9 Tips for Calm Sleep
Do you find it hard to fall asleep?
Do you know the feeling of being tired of being tired?
Is it difficult for you to calm down and you are taking the stressful thoughts to bed with you, so to speak?
Every hour that passes sleeplessly, creates more pressure and makes us despair more.
In this blog post, I'd like to share a few tips to help calm down in the evening, get into a calm pre-sleep state and end up falling asleep more easily.
Some evenings it is particularly difficult to rest. Who doesn't know the tossing and turning in bed, the thoughts chasing each other. Thinking about not being able to sleep only makes it worse.
In theory, we 'just' need to find something that calms our thoughts and our body, but that's sometimes not as easy when our thoughts are so loud that they keep us awake for hours.
Sleep is about so much more than just drifting off at night and the 'loss of consciousness' that is, after all, half of our time on this earth.
Sleep is important for the body and for the mind - often it's just a matter of getting out of the way, letting the body do its work without interfering, which I will get into in just a bit.
The brain works at its full capacity when we don't get enough sleep - as it is no longer able to put emotional experiences into proper context and react with controlled and appropriate responses.
Meanwhile, during sleep, other systems in the body ramp up.
Growth hormones are released (we grow, our skin cells regenerate and our hair grows longer). Hormones that regulate appetite are also boosted. Our muscles regenerate which have worked all day. All of our regular wear and tear is repaired while we sleep.
Sleep also plays an important role in regulating the immune system, which is responsible for fighting off all sorts of problems. From the common cold to more serious chronic problems. Research suggests that when sleep is deprived, the body produces fewer antibodies against infections. Studies have shown that sleep deprived individuals are more likely to contract a cold virus and that vaccines can be less effective after a poor night's sleep.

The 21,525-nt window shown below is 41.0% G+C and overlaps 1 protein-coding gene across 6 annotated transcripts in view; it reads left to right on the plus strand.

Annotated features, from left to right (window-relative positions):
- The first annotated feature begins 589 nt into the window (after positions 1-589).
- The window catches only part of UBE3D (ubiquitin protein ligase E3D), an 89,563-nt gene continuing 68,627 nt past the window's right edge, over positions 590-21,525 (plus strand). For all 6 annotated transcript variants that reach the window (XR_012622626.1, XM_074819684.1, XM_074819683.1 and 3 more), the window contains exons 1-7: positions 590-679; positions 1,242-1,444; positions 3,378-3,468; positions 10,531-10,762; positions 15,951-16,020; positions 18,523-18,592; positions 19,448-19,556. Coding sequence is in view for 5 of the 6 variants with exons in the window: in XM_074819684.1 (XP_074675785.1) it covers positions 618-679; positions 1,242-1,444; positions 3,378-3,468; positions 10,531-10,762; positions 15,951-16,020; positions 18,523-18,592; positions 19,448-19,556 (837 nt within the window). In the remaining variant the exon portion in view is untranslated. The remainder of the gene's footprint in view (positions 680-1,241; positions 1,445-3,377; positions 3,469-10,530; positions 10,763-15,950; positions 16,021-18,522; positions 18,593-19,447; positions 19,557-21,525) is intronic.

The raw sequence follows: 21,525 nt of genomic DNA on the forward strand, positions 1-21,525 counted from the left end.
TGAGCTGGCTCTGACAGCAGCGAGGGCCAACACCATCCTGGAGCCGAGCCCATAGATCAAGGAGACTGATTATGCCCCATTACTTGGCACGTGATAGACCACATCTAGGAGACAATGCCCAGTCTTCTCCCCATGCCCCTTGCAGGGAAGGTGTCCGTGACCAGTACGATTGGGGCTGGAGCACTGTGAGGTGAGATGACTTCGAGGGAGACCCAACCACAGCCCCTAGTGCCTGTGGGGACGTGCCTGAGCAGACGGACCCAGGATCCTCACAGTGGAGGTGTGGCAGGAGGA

The following tips will help you to prepare for a good nights sleep:
Relax for at least half an hour before bed.
Reading, light stretching and other relaxing activities are ideal during this time.
It's pretty much impossible to sleep on command. Sleep is not an on-off switch. It's like slowly taking your foot off the gas and hitting pause - there has to be a process. A relaxation period before sleep.
Develop a little routine to go to bed or even when you are already in bed. For example, use a moisturizer or an essential oil like lavender before bed. Lavender is a calming essence.
What will happen is that you will begin to associate the smell and feeling with 'sleep'. Your subconscious mind then knows the sequence of what will happen next, which is going to sleep.
Stop using electronic devices right before or in bed, such as laptops, cell phones and tablets, as they can stimulate the brain and make it harder to fall asleep.
In general, you can make sure to dim the lights in the room so that your eyes can relax.
Before we used our phones and electronics in general so much in the evenings, nights were dark and cold. And - who would have thought - modern science is finding that both cool temperatures and complete darkness are ideal for sleep. Artificial light and light from electronics disrupt our biological clock and affect our sleep quality. It is worth using an analog alarm clock, as we are no longer exposed to the blue light from electronics. It also protects us from the never-ending news feeds and endless messages we receive, which fuel our social anxiety due to constant accessibility.